York Style by Oliver Briggs
This table is shown as found with no repairs or restoration done.–The quarter-sawn oak (here obscured by the old shellac) will be more pronounced once refinished. Being oak, it will lend itself to a wide range of finish color options.
The “York” style (BBC’s model name) is a close cousin to the “Narragansett” - the main difference being the legs. While the time frame of these models is similar, the York leg silhouette harkens back to an earlier time (1870’s) and is more slender and tapered like an upside-down witches hat, giving the table a lighter, more Victorian shape. The Narragansett leg is more barrel-like, giving the table a little heavier, post-Victorian 1890’s look. Both of these popular models were manufactured by several companies with small variations.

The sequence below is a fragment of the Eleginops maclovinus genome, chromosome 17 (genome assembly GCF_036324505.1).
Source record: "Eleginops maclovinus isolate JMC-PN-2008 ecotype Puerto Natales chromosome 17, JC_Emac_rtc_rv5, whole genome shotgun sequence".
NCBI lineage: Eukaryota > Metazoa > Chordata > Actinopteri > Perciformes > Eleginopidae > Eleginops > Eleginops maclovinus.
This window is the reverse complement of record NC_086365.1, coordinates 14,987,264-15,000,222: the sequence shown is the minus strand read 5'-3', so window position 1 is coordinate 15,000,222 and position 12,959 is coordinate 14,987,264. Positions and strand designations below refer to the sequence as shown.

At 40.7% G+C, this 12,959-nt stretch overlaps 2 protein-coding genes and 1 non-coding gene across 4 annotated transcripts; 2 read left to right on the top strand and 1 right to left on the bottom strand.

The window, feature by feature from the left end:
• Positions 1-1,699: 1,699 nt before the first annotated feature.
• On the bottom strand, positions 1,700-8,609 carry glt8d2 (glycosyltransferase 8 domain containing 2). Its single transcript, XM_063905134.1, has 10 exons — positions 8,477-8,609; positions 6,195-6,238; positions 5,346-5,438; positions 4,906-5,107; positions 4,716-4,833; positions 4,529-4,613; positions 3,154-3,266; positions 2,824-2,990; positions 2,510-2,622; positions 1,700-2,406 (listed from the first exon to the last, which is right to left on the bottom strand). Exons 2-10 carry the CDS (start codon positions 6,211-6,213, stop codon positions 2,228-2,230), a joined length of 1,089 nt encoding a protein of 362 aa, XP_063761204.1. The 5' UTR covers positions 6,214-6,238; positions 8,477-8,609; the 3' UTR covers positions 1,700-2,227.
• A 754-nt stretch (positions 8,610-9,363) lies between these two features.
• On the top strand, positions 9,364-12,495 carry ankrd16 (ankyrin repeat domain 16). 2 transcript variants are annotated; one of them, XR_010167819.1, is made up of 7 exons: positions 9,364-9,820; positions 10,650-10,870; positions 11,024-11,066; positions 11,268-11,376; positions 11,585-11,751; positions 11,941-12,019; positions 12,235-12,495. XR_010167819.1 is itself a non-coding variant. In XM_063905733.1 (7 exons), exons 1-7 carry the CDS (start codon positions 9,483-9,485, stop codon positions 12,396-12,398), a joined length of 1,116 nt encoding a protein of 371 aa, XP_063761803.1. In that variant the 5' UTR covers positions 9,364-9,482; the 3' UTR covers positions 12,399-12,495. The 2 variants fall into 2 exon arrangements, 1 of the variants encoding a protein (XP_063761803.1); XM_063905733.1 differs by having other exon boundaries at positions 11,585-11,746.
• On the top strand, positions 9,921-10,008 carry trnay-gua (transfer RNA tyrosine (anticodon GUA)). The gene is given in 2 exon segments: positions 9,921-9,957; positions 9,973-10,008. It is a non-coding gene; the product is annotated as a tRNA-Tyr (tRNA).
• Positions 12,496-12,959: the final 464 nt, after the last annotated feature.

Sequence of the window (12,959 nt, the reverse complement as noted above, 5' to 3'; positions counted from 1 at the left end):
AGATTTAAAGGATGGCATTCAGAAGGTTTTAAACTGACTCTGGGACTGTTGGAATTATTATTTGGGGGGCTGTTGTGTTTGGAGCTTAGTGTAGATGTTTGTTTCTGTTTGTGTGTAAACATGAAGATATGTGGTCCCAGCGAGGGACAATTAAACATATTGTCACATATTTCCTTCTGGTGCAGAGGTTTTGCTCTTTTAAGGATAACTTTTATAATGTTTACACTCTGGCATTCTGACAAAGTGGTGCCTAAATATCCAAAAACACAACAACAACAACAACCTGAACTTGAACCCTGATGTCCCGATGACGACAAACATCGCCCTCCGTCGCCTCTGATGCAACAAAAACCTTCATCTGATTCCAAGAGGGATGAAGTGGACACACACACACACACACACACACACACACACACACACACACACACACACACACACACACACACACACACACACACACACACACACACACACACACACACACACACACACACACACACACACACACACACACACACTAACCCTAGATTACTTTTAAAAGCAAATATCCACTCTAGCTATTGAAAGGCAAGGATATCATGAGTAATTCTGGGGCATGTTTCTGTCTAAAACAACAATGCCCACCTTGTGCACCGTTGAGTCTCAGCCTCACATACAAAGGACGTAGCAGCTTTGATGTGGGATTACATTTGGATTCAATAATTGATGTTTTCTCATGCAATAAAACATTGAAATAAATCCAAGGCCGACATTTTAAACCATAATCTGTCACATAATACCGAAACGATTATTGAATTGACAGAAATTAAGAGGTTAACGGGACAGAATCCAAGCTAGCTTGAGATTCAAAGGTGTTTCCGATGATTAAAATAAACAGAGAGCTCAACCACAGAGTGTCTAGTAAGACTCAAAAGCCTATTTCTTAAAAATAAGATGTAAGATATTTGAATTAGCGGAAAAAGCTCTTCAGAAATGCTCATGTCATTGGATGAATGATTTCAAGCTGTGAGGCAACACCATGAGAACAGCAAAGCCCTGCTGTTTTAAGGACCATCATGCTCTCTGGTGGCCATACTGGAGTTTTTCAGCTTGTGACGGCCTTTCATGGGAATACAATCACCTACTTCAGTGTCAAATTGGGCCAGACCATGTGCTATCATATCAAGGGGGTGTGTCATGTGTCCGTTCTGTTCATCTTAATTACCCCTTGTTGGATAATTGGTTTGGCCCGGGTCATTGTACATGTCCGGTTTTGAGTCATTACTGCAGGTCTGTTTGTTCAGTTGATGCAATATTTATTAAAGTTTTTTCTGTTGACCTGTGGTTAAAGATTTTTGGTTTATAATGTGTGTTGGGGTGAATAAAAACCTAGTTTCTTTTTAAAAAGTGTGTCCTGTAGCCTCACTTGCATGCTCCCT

This particular table is an Oliver Briggs of Boston. In typical Briggs construction, the quarter-panels above the legs bolt into both the side and end panels of the cabinet. Brunswick-Balke-Collender generally constructed their end and quarter-panels in one piece, reserving the Briggs quarter-panel style of cabinet for some of their heavier models like the Pfister. While these differences are interesting to the restorer, I mention the differences only as reassurance that one need not purchase a BBC to get an excellently made table. In this time period, overall quality was generally even among the manufacturers. People often enjoy having a table by one of the smaller regional manufacturers because they themselves have a connection to the place of the table’s origin.